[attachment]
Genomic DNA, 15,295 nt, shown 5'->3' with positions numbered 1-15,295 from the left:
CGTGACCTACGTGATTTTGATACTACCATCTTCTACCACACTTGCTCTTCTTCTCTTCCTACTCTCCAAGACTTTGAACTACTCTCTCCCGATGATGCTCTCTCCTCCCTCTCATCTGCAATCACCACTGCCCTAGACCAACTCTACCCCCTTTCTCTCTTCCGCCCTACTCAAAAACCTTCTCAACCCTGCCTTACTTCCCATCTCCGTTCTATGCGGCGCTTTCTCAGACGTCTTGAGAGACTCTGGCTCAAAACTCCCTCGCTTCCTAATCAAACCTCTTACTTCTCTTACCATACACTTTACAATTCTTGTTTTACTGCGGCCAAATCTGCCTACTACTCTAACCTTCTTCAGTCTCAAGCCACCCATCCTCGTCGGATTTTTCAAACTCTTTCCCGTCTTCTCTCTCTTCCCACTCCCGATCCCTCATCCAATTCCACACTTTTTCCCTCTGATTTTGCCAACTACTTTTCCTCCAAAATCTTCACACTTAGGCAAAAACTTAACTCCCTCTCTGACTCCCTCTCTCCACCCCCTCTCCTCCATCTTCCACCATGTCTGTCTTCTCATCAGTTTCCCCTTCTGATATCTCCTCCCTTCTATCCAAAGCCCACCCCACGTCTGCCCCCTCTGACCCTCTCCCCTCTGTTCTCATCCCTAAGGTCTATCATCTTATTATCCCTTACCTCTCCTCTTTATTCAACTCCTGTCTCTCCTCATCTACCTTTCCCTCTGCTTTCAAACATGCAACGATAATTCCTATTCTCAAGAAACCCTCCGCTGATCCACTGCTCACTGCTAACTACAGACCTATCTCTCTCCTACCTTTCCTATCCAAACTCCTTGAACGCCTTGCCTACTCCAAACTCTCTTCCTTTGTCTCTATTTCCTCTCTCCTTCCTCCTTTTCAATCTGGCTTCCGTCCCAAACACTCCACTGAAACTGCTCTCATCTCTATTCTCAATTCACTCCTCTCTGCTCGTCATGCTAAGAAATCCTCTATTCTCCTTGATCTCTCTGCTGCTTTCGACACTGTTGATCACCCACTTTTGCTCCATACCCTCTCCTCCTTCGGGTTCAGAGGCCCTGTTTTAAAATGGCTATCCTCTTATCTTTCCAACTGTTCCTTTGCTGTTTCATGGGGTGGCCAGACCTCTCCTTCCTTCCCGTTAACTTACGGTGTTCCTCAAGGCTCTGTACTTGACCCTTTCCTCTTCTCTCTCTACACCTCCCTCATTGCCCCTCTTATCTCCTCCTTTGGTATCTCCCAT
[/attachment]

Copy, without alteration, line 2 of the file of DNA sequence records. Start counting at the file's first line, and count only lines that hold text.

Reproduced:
CGTGACCTACGTGATTTTGATACTACCATCTTCTACCACACTTGCTCTTCTTCTCTTCCTACTCTCCAAGACTTTGAACTACTCTCTCCCGATGATGCTCTCTCCTCCCTCTCATCTGCAATCACCACTGCCCTAGACCAACTCTACCCCCTTTCTCTCTTCCGCCCTACTCAAAAACCTTCTCAACCCTGCCTTACTTCCCATCTCCGTTCTATGCGGCGCTTTCTCAGACGTCTTGAGAGACTCTGGCTCAAAACTCCCTCGCTTCCTAATCAAACCTCTTACTTCTCTTACCATACACTTTACAATTCTTGTTTTACTGCGGCCAAATCTGCCTACTACTCTAACCTTCTTCAGTCTCAAGCCACCCATCCTCGTCGGATTTTTCAAACTCTTTCCCGTCTTCTCTCTCTTCCCACTCCCGATCCCTCATCCAATTCCACACTTTTTCCCTCTGATTTTGCCAACTACTTTTCCTCCAAAATCTTCACACTTAGGCAAAAACTTAACTCCCTCTCTGACTCCCTCTCTCCACCCCCTCTCCTCCATCTTCCACCATGTCTGTCTTCTCATCAGTTTCCCCTTCTGATATCTCCTCCCTTCTATCCAAAGCCCACCCCACGTCTGCCCCCTCTGACCCTCTCCCCTCTGTTCTCATCCCTAAGGTCTATCATCTTATTATCCCTTACCTCTCCTCTTTATTCAACTCCTGTCTCTCCTCATCTACCTTTCCCTCTGCTTTCAAACATGCAACGATAATTCCTATTCTCAAGAAACCCTCCGCTGATCCACTGCTCACTGCTAACTACAGACCTATCTCTCTCCTACCTTTCCTATCCAAACTCCTTGAACGCCTTGCCTACTCCAAACTCTCTTCCTTTGTCTCTATTTCCTCTCTCCTTCCTCCTTTTCAATCTGGCTTCCGTCCCAAACACTCCACTGAAACTGCTCTCATCTCTATTCTCAATTCACTCCTCTCTGCTCGTCATGCTAAGAAATCCTCTATTCTCCTTGATCTCTCTGCTGCTTTCGACACTGTTGATCACCCACTTTTGCTCCATACCCTCTCCTCCTTCGGGTTCAGAGGCCCTGTTTTAAAATGGCTATCCTCTTATCTTTCCAACTGTTCCTTTGCTGTTTCATGGGGTGGCCAGACCTCTCCTTCCTTCCCGTTAACTTACGGTGTTCCTCAAGGCTCTGTACTTGACCCTTTCCTCTTCTCTCTCTACACCTCCCTCATTGCCCCTCTTATCTCCTCCTTTGGTATCTCCCAT